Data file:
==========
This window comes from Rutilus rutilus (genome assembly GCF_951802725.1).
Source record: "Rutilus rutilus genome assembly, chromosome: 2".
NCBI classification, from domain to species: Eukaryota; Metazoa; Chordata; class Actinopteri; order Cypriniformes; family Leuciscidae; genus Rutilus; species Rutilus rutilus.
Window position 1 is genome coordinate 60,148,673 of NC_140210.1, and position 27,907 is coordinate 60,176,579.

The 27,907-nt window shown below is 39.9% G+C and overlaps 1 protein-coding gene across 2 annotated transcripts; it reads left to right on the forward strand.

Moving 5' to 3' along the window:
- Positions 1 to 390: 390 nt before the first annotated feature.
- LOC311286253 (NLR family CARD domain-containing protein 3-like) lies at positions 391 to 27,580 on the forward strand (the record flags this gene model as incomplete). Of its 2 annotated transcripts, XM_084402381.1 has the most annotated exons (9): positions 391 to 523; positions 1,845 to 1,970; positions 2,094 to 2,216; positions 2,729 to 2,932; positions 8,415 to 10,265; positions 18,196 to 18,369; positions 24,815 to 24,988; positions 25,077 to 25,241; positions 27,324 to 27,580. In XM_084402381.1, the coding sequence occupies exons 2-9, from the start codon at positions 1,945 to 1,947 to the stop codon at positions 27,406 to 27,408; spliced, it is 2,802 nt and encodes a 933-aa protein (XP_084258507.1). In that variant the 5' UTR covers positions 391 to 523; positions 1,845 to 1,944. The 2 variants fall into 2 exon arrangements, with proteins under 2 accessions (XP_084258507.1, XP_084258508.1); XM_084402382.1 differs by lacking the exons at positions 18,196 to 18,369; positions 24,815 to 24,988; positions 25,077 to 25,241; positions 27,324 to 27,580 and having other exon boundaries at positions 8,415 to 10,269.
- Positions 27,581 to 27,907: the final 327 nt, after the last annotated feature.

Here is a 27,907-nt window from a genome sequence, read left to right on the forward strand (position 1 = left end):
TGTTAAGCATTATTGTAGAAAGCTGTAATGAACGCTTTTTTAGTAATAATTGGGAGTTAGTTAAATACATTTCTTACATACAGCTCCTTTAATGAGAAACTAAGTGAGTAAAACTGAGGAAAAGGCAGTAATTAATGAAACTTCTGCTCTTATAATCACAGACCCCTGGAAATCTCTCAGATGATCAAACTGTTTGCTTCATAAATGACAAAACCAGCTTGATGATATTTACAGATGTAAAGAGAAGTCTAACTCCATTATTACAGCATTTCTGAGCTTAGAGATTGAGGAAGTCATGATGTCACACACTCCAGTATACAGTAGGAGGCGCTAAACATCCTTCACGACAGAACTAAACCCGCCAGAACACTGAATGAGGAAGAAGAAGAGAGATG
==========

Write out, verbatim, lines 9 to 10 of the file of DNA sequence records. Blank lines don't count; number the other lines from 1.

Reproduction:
- Positions 27,581 to 27,907: the final 327 nt, after the last annotated feature.

Here is a 27,907-nt window from a genome sequence, read left to right on the forward strand (position 1 = left end):